The mortality rates were higher in more developed than less developed regions (2.8 vs. 1.3). The highest mortality rates were reported in the Lithuania (4.9), Czech Republic (4.8), Latvia (4.7) and Estonia (4.6). The lowest estimated death rates were found in Micronesia/Polynesia (0.6), Middle Africa (0.6), Western Africa (0.6) and South-Central Asia (0.7). These geographical variations were similar when the worldwide incidence was stratified by gender (Table 2).
Correlation between incidence/mortality and socioeconomic development
Figure 2A,B and C showed the correlation between the incidence/mortality and HDI, evaluated by simple linear regression analysis. The ASR of incidence (r = 0.82, r2 = 0.67) and mortality (r = 0.68, r2 = 0.50) increased with higher levels of HDI. Similarly, the ASR of incidence (r = 0.55, r2 = 0.30) and mortality (r = 0.39, r2 = 0.16) was also correlated with GDP per capita (all p < 0.001; Fig. 3A,B and C). These significant correlations between the ASR figures and HDI/GDP were similar when analyzed separately for men and women.
The incidence and mortality trend of each country was shown in Supplementary Figure 1, and the corresponding findings from the joinpoint regression analysis were presented in Supplementary Figures 2 and 3. Many countries experienced incidence rise, in particular Brazil, Ecuador, Thailand and Bulgaria. A substantial reduction in mortality rates was observed for many countries such as Sweden and Denmark, yet increases in mortality rates were observed in some Eastern European countries like Bulgaria.
Latin America and the Caribbean
Brazil (AAPC = 10.6, 95% C.I. = 3.4, 18.2, p = 0.009) and Ecuador (AAPC = 7.6, 95% C.I. = 3.7, 11.6, p = 0.002) showed substantial increase in incidence among men, and the rise in incidence among women was even more marked in these two countries (Brazil: AAPC = 16, 95% C.I. = 5.4, 27.6, p = 0.007; Ecuador: AAPC = 9.5, 95% C.I. = 2.6, 16.8, p = 0.01) (Fig. 4A).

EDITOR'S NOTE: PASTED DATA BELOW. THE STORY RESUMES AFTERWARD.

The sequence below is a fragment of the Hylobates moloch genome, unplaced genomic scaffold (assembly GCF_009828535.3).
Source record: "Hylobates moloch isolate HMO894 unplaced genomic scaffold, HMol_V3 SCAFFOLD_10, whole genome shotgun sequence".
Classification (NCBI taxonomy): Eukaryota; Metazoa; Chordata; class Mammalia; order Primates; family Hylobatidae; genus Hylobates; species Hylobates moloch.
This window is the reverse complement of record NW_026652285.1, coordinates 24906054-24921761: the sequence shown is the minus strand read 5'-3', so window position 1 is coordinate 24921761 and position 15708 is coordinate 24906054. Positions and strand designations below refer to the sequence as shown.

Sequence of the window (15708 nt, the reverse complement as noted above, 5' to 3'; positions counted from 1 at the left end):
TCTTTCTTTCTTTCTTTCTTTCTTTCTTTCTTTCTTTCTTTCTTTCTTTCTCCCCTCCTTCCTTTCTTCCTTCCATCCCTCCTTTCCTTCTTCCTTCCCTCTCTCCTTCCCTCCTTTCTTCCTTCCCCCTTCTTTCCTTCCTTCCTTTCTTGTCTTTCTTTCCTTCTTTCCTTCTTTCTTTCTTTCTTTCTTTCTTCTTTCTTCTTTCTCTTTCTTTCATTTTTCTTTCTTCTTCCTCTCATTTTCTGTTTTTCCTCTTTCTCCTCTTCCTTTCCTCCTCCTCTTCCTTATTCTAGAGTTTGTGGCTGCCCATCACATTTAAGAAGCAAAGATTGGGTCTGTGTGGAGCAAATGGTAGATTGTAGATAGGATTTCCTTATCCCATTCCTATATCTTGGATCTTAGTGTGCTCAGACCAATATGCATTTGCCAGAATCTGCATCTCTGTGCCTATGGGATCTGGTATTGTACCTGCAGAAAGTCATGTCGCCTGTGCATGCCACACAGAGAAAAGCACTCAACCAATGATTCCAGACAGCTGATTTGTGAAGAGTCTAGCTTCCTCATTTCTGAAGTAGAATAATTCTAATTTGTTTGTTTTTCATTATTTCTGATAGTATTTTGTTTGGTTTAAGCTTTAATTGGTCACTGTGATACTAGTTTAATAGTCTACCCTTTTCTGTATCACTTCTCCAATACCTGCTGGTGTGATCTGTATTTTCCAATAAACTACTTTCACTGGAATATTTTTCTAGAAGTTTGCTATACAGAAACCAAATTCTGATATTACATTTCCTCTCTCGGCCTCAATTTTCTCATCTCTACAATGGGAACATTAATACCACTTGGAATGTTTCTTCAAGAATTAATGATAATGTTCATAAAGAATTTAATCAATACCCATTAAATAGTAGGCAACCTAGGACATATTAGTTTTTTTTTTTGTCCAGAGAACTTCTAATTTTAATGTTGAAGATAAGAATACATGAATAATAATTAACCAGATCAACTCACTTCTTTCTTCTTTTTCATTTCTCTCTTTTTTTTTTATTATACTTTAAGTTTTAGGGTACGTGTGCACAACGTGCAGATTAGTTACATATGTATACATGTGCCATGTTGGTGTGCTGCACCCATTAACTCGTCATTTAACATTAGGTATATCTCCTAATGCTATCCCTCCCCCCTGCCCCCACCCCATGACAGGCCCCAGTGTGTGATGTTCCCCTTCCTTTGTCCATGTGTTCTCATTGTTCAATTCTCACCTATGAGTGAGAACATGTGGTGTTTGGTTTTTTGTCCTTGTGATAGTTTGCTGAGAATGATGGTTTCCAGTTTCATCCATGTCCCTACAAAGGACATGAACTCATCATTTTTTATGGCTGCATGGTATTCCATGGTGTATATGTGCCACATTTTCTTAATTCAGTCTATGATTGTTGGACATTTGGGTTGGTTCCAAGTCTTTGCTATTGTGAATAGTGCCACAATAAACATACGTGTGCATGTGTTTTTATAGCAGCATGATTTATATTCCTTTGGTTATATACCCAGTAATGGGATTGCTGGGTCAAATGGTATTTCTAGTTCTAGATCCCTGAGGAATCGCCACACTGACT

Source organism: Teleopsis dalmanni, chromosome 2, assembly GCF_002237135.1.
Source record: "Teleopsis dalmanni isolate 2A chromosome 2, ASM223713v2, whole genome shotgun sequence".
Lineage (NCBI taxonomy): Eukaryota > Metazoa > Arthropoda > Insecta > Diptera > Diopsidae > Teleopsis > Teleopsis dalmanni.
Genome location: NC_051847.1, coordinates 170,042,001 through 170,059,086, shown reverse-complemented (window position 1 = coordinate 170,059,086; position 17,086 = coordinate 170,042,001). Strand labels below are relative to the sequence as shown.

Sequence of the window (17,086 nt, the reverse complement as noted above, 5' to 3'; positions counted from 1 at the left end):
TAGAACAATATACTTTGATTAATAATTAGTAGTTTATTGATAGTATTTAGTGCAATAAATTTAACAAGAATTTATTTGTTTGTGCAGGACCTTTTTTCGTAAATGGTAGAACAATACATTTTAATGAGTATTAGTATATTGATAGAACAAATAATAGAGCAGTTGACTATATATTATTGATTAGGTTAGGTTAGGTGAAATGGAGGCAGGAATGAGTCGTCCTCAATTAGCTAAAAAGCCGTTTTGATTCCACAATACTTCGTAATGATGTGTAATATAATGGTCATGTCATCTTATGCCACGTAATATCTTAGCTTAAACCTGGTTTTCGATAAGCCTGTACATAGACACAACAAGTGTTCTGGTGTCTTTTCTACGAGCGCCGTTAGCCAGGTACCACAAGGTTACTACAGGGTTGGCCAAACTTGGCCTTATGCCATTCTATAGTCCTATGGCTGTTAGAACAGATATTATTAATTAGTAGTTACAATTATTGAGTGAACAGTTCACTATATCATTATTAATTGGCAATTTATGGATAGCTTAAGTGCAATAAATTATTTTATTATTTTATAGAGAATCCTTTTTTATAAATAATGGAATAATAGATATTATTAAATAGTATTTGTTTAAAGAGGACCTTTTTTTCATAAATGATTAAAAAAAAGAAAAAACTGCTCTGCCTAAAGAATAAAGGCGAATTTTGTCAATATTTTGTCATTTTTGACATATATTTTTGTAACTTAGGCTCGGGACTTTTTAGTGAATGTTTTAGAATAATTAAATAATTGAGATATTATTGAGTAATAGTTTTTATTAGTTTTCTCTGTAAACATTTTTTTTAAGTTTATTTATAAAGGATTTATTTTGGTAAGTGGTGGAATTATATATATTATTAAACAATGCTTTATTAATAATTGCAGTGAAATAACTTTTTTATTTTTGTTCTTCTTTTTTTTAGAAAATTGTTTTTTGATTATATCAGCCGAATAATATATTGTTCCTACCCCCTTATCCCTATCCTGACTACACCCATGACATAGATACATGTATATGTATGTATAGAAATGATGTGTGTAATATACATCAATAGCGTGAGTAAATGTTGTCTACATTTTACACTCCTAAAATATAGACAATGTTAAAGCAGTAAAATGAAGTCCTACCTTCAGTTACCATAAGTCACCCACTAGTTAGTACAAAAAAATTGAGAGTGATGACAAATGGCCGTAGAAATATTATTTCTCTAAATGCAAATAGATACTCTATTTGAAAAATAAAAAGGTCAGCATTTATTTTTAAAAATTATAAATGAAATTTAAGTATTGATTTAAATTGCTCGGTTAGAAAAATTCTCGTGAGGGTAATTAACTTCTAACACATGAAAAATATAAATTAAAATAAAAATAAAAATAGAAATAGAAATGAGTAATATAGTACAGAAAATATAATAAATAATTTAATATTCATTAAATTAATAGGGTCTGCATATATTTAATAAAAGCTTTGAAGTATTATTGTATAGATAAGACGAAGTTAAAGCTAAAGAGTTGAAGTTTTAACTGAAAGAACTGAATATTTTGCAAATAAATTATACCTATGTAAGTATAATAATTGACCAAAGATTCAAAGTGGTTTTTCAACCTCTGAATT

Its incidence showed a slight rise in male Americans (overall AAPC = 1.5, 95% C.I. = 0.3, 2.8, p = 0.01). Among women, Canada (AAPC = 1.9, 95% C.I. = 1, 2.9, p = 0.001) also showed a rise in incidence. There was a slight decline in mortality rates in Americans (Fig. 4B).
Thailand (AAPC = 5.3, 95% C.I. = 0.6, 10.3, p = 0.03), China (AAPC = 2.3, 95% C.I. 0.7, 4, p = 0.01), and India (AAPC = 1.9, 95% C.I. 0.1, 3.7, p = 0.04) were countries showing an increase in incidence among men, whilst Japan (AAPC = 2.5, 95% C.I. = 0.8, 4.2, p = 0.008) reported an incidence increase among women.
The incidence in New Zealand was estimated to increase among men (AAPC = 2.1, 95% C.I. = 0.7, 3.6, p = 0.01), whilst Australia reported an increase among women (AAPC = 1.7, 95% C.I. = 0.7, 2.8, p = 0.006). The mortality decreased in Australia among both men and women (Fig. 4B).
There was an incidence increase among men in the United Kingdom, Lithuania, Finland, Norway and Denmark (AAPC ranging from 1.8 to 2.8), as well as women in United Kingdom (AAPC = 2.2, 95% C.I. = 1.1, 3.3, p = 0.002). However, Sweden and Denmark showed a mortality decline in both men (−4.3, 95% C.I. −5.9, −2.7, p < 0.001 and −2.8, 95% C.I. −4.6, −1.1, p = 0.006) and women (−5.1, 95% C.I. −7.9, −2.3, p = 0.004 and −4.8, 95% C.I. −6.8, −2.7, p < 0.001).
The Netherlands (AAPC = 2.4, 95% C.I. = 1.1, 3.8, p < 0.001 [men]; AAPC = 2.2, 95% C.I. = 1.2, 3.1 p = 0.001 [women]), France (AAPC = 2.3, 95% C.I. = 0.8, 3.8, p = 0.007 [men]; AAPC = 2, 95% C.I. = 0.3, 3.8 p = 0.03 [women]) and Ireland (AAPC = 3.7, 95% C.I. = 1.4, 6.0, p = 0.005 [women]) reported an incidence increase. Austria (AAPC = −1.8, 95% C.I. = −2.7, −0.8, p = 0.003 [men]; AAPC = −2.2, 95% C.I. = −3.5, −0.9, p = 0.004 [women]) and Germany (AAPC = −3.5, 95% C.I. = −5.4, −1.5, p = 0.004 [women]) showed an incidence decline. Austria also showed a mortality reduction in men (AAPC = −2.1, 95% C.I. = −3.4, −0.7, p = 0.008).
Spain had a slight increase in incidence among men (AAPC = 1.5, 95% C.I. = 0, 2.9, p = 0.048) and women (AAPC = 2.0, 95% C.I. = 0.1, 4, p = 0.04). Italy also reported a rise in incidence among men (AAPC = 2.3, 95% C.I. = 1.3, 3.3, p < 0.001). For mortality, Croatia was the only country showing a decline.
Bulgaria (AAPC = 4.7, 95% C.I. = 2.6, 6.8, p < 0.001 [men]; AAPC = 3.6, 95% C.I. = 0.6, 6.6, p = 0.02 [women]), Slovakia (AAPC = 3.6 95% C.I. = 2.1, 5.1, p < 0.001 [men]; AAPC = 3.4, 95% C.I. = 1.6, 5.2, p = 0.002 [women]), and Czech Republic (AAPC = 1.4, 95% C.I. = 0.02, 2.7, p = 0.047 [men]) reported a rise in incidence. Bulgaria also showed a significant increase in mortality (AAPC = 5.5, 95% C.I. = 2.8, 8.3, p = 0.002 [men]; AAPC = 5, 95% C.I. = 2.3, 7.7, p = 0.002 [women]).
AAPC-based projections of incidence and mortality to 2020 and 2030